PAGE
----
When you’re building a business or a career there are milestones of achievement- turning over £1m, heading the department, employing 10 people and often what was an ambitious and hard fought for goal with hindsight seems like a small first step. £1m turnover gets to £10m, you make partner, set up your own practice or employ 100 people. The rewards for success can also follow a similar path- holidays go from 2 week packages to high end cruises, battered estate cars become sleek new Range Rovers and sailing dinghies morph into Sunseekers.
Whether you are a self improvement fanatic or just a practical business person who hates that mumbo jumbo it’s an indisputable fact that success comes from setting goals and visualising their achievement- imagine being welcomed aboard that cruise liner or announcing to the staff that you’ve gone through £10m turnover and that image puts your mind in the right place and makes it more likely to happen.
What we often don’t realise until it’s too late is that all the fun is in the challenge and the journey, often when you reach the goal and buy the reward it’s a bit of an anticlimax and this can be particularly true when you finally sell the business or retire early with the big lump sum. One of my most memorable meetings was with a client who had sold his business for many millions talking about his new life: ‘When being on holiday is your job It’s a rubbish job!’
So it is that I frequently find myself sitting down with owners of fabulous second homes in Sandbanks or other locations. They often own them outright, they don’t need to rent them out and the yield looks pretty weak compared to the big capital investment so why are they even talking to me? It turns out for quite a few very good reasons so let’s take a look at some of them:
1. You still know the value of money
We’ve all been there, doesn’t matter what you can afford, it still hurts when someone quotes £400 to trim a hedge or a small bottle of mineral water is £6.50 from the minibar. There’s a long string of people queuing up to charge you for something to do with your second home and running it as a business will provide income to cover expenses, make them tax deductible and crucially produce a change in the mindset of suppliers who will understand they need to be competitive.
2. Stop paying council tax!
A qualifying holiday let will be business rated and if it’s your only one you’ll get small business rate relief at 100% and pay nothing. There are conditions to meet but they are not particularly onerous, more info below.
3. Capital Allowances mean tax free income
This is an often overlooked benefit as it's a technical combination of surveying and accountancy. On commencement of letting a capital allowance write down of 15-30% of the purchase price can be applied and until this is used up (typically 5-10 years) there is no tax to pay on profits regardless of your normal tax rate.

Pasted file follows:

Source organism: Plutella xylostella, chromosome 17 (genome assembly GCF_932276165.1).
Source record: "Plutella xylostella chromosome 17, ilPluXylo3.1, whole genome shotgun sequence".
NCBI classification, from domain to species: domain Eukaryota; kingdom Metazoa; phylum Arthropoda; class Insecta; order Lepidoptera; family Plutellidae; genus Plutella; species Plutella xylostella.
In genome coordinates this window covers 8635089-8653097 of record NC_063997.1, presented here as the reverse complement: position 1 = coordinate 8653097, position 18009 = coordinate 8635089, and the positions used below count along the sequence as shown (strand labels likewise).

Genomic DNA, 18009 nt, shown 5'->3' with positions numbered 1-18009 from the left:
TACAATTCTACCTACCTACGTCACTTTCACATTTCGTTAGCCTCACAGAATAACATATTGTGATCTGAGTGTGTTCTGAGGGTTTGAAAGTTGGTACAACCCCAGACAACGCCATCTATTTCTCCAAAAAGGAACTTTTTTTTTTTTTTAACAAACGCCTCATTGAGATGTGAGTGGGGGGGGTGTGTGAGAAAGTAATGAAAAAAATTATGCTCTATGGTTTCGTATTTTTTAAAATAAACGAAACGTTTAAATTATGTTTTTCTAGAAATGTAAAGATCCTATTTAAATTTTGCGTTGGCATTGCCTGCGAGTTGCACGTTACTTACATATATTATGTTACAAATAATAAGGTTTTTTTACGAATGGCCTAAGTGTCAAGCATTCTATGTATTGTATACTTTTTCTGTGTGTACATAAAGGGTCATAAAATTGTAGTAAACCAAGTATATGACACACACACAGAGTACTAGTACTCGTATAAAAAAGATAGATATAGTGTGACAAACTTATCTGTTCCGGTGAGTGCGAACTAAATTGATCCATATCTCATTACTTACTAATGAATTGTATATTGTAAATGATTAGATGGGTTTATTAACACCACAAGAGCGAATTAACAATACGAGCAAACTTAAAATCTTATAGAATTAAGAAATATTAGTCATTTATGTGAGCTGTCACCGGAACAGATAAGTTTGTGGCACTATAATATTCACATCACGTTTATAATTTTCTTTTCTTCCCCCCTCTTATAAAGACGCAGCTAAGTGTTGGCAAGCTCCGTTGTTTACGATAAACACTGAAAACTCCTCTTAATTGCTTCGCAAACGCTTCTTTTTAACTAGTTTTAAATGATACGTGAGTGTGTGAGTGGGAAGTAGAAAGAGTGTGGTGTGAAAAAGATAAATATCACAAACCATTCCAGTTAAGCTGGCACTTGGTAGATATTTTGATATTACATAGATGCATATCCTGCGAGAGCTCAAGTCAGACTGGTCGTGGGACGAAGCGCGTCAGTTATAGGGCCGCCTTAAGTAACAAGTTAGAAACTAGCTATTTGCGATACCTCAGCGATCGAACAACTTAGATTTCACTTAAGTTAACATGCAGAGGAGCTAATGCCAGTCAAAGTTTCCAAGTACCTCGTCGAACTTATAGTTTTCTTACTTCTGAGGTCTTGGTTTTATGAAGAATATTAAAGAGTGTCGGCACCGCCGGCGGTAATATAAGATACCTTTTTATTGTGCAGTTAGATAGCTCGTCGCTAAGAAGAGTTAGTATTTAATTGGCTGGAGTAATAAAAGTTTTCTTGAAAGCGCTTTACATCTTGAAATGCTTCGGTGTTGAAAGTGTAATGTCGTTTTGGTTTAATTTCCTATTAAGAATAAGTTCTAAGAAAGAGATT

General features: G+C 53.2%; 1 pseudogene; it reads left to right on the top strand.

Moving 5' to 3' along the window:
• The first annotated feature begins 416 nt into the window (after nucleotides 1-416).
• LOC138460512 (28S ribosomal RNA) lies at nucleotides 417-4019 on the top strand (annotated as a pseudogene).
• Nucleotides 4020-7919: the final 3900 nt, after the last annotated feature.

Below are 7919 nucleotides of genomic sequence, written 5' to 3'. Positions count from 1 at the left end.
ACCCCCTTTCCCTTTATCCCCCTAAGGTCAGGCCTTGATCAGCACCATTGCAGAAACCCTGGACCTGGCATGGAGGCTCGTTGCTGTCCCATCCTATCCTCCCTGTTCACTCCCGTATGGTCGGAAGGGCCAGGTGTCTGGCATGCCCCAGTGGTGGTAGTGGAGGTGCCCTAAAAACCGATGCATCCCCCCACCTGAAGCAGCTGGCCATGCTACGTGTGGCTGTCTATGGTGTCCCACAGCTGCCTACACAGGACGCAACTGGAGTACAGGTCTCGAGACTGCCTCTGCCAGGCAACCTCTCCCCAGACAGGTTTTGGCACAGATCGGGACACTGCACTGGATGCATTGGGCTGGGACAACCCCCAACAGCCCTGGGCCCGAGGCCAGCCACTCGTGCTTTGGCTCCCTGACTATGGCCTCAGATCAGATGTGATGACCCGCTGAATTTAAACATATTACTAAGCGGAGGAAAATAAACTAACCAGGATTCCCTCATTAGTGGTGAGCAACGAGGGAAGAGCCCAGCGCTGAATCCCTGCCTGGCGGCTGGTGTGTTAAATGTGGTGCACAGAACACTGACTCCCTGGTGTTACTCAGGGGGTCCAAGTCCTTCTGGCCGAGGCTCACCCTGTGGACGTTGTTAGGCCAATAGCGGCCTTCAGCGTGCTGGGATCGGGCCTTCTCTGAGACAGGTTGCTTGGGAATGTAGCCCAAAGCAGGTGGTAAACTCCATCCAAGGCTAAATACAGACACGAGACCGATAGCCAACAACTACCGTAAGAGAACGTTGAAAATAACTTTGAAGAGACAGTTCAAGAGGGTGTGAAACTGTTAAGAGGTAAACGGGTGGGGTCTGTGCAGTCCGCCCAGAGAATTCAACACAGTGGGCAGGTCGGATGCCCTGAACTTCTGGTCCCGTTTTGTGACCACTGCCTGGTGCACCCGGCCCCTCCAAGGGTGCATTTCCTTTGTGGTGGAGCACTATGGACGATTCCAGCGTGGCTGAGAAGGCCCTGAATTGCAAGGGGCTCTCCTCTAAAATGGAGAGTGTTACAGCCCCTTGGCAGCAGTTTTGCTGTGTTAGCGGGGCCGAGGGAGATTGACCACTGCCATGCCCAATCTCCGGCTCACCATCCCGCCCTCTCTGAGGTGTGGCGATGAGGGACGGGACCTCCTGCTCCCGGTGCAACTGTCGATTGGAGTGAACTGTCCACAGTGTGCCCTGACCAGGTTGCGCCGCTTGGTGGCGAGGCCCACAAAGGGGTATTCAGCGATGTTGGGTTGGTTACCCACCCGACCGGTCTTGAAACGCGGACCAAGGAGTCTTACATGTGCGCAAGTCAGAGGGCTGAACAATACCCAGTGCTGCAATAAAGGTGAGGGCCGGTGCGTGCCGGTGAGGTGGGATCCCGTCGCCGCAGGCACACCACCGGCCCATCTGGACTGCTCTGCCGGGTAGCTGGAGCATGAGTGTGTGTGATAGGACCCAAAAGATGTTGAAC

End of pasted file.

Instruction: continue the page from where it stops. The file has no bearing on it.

4. Tax relief on pretty much everything
Capital allowance rules let you claim full tax relief on purchases so that fantastic kitchen or designer sofa just got much cheaper.
5. Capital gains tax reduction
This can be worth many times more than the rent, when you sell that second home you’ll pay just 10% tax on the gain instead of the usual 28%. (subject to £1m limit on business asset disposal relief)
6. Rollover relief
When you sell a furnished holiday let and buy another the gain can be ‘rolled over’ into the new property so the tax is not payable at that point provided the new property is of equal or greater value. Note that capital gains tax does not apply after death so if you never sell the property you never pay the tax.
7. Services for you and your private guests
If you are welcoming select guests it’ll be essential to have a really good management team in place delivering a premium service which of course means they will be there for you and your private guests too- freshly squeezed juice in the fridge? champagne on ice? Whatever you need will be managed and you’re guaranteed a hassle free arrival.
To get these benefits you have to be available to let for about 7 months of the year but you only need to actually let for 15 weeks leaving you with up to 37 to use for yourself which is probably more than you use anyway. There is no requirement for the lets to be at any particular time so you can have all the school holidays yourself if you want.
Everybody’s situation is slightly different and there’s often companies, trusts or other complications so you should, of course, talk to a suitably qualified person about your particular circumstances but the opportunity is there to get a lot more out of your investment and enjoy it more too.